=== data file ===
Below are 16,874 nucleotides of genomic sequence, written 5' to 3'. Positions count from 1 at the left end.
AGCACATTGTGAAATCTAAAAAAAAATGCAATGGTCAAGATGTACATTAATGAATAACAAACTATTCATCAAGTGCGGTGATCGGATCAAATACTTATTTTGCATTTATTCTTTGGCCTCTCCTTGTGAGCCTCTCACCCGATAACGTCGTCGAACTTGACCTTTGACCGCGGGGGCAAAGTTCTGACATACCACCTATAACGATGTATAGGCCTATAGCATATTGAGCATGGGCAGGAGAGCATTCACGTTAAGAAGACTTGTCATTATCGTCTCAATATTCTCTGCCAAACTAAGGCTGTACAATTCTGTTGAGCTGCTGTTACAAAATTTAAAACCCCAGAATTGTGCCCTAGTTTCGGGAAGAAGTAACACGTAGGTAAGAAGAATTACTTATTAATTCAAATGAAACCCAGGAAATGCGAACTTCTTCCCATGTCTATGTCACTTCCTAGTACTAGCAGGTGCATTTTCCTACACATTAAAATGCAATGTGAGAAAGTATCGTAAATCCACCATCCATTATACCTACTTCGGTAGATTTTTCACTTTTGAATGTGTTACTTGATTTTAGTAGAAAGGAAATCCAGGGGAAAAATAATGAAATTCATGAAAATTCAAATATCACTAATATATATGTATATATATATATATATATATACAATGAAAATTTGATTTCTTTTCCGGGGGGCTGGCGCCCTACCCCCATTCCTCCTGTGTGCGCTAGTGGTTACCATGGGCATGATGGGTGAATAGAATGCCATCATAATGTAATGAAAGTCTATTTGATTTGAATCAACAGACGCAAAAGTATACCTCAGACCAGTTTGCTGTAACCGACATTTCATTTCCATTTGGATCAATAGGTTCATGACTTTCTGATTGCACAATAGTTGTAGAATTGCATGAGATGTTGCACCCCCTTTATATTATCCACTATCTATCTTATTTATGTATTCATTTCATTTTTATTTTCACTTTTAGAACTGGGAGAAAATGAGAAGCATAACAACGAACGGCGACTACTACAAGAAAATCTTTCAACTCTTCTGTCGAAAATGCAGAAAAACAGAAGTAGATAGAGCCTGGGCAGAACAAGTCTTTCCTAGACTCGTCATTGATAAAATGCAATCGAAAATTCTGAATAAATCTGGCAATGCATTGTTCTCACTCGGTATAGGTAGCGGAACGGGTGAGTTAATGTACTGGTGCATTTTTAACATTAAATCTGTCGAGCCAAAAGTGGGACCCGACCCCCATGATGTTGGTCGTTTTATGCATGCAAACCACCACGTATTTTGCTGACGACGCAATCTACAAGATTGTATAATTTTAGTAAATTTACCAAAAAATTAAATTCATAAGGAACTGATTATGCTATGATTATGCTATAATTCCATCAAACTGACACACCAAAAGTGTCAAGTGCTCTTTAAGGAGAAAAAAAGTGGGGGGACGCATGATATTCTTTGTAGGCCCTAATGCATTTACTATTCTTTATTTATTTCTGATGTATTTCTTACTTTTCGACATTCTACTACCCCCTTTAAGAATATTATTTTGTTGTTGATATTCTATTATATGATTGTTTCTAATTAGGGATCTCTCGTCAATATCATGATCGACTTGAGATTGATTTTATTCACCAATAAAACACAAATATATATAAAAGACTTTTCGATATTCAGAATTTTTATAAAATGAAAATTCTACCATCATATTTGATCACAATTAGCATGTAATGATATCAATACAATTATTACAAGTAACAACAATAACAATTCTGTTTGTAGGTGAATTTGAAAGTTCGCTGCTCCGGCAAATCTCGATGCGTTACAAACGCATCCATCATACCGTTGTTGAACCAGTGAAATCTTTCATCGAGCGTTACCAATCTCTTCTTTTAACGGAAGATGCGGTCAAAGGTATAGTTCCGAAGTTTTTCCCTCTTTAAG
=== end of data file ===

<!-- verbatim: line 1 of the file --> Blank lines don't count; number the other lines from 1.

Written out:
Below are 16,874 nucleotides of genomic sequence, written 5' to 3'. Positions count from 1 at the left end.